The trade off for access to mezz‐debt is the cost of funds, which has two components. The first component is the interest rate which is typically a fixed vs. floating rate running in the 11%‐13% range in today’s environment. The second component is common stock warrants, or a bet on the success of the company. The amount of warrants is negotiated based on the sub‐debt lenders expectation of the future success of the company, generally with an expected combined yield along with the interest somewhere north of twenty percent.

Because sub‐debt is more expensive than straight debt but less costly than equity, it is usually utilized in combination with debt and/or equity to balance the overall cost of funds. Because of its nature, mezz‐ debt documentation and due diligence is fairly involved, taking several months, although covenants are usually less restrictive than standard bank requirements.

A number of sub‐debt funds serve the middle market, with lending levels as low as $1 million. Some sub‐ debt funds also provide equity capital and are affiliated with commercial banks.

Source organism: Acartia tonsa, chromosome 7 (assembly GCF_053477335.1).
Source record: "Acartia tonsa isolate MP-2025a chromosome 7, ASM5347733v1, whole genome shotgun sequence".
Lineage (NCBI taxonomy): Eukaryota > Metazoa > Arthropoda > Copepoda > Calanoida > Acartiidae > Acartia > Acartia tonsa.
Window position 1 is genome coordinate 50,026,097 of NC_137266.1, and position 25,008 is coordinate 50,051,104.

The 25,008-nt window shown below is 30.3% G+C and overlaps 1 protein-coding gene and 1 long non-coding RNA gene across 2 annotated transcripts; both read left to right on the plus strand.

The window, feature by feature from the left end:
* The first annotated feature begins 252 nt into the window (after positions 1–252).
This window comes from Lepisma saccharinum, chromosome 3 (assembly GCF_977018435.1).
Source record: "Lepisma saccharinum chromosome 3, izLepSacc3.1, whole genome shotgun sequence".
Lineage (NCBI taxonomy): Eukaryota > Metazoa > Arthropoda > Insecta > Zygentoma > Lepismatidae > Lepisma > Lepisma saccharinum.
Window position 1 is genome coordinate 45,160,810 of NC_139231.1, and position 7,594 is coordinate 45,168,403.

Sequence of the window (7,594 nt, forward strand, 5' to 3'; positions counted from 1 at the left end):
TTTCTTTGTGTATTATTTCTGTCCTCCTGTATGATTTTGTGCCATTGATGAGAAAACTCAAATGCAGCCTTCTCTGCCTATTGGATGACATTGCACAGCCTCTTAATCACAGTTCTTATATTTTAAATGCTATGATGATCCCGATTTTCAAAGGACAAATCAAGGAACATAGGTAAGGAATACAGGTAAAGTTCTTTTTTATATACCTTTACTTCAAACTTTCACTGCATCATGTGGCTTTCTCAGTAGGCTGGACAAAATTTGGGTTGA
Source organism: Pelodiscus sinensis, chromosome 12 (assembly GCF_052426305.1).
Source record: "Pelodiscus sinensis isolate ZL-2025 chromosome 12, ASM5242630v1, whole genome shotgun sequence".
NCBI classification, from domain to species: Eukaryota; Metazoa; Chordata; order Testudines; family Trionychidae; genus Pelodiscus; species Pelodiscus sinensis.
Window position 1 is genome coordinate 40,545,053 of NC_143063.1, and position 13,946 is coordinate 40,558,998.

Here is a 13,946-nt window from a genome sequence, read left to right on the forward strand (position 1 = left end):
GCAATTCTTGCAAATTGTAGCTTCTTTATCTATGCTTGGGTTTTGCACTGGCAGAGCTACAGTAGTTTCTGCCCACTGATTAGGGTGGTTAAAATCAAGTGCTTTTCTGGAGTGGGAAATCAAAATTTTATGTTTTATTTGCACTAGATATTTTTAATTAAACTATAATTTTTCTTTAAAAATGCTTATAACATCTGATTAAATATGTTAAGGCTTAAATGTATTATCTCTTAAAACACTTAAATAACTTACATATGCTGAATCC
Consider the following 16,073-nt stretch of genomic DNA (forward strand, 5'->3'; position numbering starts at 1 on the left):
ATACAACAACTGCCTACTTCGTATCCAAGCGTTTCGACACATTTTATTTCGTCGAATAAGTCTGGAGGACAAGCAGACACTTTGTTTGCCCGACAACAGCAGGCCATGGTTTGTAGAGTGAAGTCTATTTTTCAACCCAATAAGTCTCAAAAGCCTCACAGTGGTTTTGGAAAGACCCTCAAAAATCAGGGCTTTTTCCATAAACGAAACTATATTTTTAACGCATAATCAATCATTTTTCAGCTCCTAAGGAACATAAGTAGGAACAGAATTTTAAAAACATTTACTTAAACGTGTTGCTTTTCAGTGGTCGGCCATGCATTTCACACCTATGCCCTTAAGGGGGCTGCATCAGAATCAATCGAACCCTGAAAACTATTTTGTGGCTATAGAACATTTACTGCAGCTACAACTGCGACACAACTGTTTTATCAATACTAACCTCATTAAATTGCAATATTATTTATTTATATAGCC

The Bottom Line

Raising capital is about alternatives, with an assortment of choices in the marketplace including the four mentioned here as well as other types such as leasing, SBA loans and a host of others.

By leveraging its network of funding sources, Gryphon Growth Group has assisted a wide variety of companies in successfully raising additional capital by utilizing resources ranging from growth capital fundings to commercial debt financing to sub‐debt, factoring and ABL financing.

Working with Gryphon Growth Group enables our clients to achieve three important objectives: (1) management remains focused on day‐to‐day execution; (2) the company gains access to and credibility with a broad range of funding sources and (3) the company not only obtains better terms but also achieves a better fit with the right capital provider to meet long‐term company objectives.

About Gryphon Growth Group Inc.

Gryphon serves small‐ and mid‐sized companies (up to $25 million in revenue) in transition: early stage, rapid growth, mergers & acquisitions, restructuring or refinancing with Management Services, Turnarounds and Capital Resources designed to grow the profits cash flow and value of our clients. With expert guidance and hands‐on management from Gryphon you can get control of your situation. We can step in at any time, identify and solve problems, and help you guide your company to higher levels of success.

Our approach is simple ‐ we apply our experience with good, old‐fashioned hustle to help our clients achieve their goals.

To learn more, we invite you to contact us today.